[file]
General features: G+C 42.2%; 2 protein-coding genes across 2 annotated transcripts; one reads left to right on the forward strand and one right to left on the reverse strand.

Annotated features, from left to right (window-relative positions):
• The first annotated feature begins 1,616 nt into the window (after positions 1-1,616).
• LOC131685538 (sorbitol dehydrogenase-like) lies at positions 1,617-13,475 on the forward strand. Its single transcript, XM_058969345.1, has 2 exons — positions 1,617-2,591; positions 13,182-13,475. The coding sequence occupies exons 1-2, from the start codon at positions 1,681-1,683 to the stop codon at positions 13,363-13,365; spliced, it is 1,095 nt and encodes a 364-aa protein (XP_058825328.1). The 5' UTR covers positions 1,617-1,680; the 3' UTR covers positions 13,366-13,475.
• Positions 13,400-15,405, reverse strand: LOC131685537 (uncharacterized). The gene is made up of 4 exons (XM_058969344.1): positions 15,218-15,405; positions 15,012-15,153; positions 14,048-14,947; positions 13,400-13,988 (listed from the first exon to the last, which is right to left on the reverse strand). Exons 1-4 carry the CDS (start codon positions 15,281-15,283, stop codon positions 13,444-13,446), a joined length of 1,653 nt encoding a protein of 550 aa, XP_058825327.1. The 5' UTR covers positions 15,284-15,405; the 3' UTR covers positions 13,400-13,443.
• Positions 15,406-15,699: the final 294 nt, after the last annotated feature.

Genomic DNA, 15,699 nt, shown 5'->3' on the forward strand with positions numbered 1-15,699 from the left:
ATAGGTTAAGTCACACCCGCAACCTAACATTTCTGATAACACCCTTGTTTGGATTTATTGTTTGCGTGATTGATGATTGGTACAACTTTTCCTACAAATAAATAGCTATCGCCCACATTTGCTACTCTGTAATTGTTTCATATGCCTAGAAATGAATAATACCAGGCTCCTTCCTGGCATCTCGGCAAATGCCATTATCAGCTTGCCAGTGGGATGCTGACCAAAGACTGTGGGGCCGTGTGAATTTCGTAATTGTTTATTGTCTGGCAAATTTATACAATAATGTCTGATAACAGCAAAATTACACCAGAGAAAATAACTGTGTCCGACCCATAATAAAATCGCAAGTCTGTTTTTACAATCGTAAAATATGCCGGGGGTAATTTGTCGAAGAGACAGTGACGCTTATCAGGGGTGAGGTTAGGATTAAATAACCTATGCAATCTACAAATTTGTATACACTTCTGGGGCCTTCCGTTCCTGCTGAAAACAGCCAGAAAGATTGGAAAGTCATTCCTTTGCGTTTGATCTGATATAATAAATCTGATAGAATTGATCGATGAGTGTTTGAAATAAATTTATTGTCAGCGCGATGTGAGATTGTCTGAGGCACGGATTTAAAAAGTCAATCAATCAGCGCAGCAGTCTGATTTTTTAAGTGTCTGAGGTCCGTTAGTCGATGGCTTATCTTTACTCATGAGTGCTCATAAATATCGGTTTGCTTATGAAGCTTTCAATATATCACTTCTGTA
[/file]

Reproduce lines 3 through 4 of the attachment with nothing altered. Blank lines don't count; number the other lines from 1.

• The first annotated feature begins 1,616 nt into the window (after positions 1-1,616).
• LOC131685538 (sorbitol dehydrogenase-like) lies at positions 1,617-13,475 on the forward strand. Its single transcript, XM_058969345.1, has 2 exons — positions 1,617-2,591; positions 13,182-13,475. The coding sequence occupies exons 1-2, from the start codon at positions 1,681-1,683 to the stop codon at positions 13,363-13,365; spliced, it is 1,095 nt and encodes a 364-aa protein (XP_058825328.1). The 5' UTR covers positions 1,617-1,680; the 3' UTR covers positions 13,366-13,475.